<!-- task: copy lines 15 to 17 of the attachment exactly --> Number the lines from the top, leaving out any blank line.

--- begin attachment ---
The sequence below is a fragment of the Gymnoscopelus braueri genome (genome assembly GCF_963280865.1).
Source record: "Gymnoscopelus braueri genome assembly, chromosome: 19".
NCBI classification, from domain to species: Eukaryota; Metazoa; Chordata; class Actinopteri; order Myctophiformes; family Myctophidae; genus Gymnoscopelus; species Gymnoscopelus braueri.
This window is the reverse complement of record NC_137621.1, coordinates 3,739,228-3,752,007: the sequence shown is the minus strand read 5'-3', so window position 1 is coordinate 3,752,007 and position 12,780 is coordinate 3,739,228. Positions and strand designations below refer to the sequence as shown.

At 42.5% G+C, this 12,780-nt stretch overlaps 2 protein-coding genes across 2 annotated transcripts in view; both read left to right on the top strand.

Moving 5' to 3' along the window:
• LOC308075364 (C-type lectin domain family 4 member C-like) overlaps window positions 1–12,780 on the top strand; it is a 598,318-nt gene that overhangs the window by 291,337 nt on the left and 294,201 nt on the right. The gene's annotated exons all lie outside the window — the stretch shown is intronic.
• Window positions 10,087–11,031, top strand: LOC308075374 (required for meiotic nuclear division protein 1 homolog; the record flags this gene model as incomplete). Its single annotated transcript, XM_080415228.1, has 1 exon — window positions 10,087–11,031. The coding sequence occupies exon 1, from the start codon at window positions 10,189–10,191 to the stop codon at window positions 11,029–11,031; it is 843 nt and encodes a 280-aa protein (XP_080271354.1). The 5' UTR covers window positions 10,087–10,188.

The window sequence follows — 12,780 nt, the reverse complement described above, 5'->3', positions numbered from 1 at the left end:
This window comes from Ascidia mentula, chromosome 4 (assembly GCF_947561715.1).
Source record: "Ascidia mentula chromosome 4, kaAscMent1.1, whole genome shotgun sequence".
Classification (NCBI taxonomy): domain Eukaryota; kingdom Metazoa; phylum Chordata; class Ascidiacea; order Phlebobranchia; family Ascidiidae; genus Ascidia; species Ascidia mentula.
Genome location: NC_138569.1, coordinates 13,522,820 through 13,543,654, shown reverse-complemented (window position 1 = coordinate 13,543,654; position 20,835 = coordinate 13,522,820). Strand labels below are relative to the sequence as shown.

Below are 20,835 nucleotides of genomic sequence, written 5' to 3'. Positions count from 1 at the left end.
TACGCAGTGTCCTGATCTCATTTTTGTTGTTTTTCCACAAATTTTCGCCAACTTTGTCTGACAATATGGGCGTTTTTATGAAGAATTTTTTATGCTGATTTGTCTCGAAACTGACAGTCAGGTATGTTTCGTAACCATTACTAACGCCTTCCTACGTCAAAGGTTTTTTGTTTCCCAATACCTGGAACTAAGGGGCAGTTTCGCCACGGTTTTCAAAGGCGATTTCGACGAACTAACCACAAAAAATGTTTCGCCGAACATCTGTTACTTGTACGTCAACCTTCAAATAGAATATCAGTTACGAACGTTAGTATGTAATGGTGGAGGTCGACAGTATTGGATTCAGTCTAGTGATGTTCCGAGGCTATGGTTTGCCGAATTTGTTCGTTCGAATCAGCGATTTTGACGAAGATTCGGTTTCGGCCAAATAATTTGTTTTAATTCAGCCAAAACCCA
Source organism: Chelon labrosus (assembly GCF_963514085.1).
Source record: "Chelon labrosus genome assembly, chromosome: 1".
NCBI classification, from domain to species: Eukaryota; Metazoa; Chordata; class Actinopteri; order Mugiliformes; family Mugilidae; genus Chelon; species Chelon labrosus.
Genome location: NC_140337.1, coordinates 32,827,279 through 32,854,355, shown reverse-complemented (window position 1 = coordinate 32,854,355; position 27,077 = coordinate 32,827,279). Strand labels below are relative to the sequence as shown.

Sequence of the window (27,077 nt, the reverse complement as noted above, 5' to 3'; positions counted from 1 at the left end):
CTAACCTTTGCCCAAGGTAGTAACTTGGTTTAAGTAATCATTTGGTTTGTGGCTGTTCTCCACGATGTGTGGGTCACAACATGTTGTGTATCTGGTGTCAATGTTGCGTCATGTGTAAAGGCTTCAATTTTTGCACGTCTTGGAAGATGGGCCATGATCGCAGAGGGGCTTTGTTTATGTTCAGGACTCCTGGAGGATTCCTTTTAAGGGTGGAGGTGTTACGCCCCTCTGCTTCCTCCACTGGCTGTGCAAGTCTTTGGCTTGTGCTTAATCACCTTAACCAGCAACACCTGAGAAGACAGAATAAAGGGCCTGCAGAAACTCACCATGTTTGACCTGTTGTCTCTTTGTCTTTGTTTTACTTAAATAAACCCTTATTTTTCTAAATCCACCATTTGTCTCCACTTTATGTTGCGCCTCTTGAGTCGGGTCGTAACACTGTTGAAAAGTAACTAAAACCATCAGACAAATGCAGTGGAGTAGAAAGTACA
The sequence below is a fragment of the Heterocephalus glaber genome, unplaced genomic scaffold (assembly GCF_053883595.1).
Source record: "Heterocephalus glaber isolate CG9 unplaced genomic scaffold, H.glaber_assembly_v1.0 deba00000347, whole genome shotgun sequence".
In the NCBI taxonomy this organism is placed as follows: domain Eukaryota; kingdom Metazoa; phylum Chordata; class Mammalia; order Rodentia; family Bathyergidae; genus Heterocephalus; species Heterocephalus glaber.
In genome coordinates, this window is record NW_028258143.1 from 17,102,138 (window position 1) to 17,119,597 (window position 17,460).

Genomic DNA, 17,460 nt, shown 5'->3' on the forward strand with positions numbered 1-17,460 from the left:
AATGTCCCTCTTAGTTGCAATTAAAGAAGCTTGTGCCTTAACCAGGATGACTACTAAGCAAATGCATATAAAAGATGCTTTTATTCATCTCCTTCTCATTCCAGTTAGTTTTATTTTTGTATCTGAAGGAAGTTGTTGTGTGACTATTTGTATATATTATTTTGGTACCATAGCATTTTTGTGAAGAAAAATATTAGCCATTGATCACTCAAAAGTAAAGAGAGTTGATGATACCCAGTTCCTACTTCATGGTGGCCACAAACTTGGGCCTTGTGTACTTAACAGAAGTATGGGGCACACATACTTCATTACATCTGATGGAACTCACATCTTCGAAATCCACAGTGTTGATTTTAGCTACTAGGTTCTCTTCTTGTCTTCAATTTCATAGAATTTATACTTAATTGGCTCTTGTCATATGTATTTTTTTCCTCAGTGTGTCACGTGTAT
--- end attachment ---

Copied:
TACGCAGTGTCCTGATCTCATTTTTGTTGTTTTTCCACAAATTTTCGCCAACTTTGTCTGACAATATGGGCGTTTTTATGAAGAATTTTTTATGCTGATTTGTCTCGAAACTGACAGTCAGGTATGTTTCGTAACCATTACTAACGCCTTCCTACGTCAAAGGTTTTTTGTTTCCCAATACCTGGAACTAAGGGGCAGTTTCGCCACGGTTTTCAAAGGCGATTTCGACGAACTAACCACAAAAAATGTTTCGCCGAACATCTGTTACTTGTACGTCAACCTTCAAATAGAATATCAGTTACGAACGTTAGTATGTAATGGTGGAGGTCGACAGTATTGGATTCAGTCTAGTGATGTTCCGAGGCTATGGTTTGCCGAATTTGTTCGTTCGAATCAGCGATTTTGACGAAGATTCGGTTTCGGCCAAATAATTTGTTTTAATTCAGCCAAAACCCA
Source organism: Chelon labrosus (assembly GCF_963514085.1).
Source record: "Chelon labrosus genome assembly, chromosome: 1".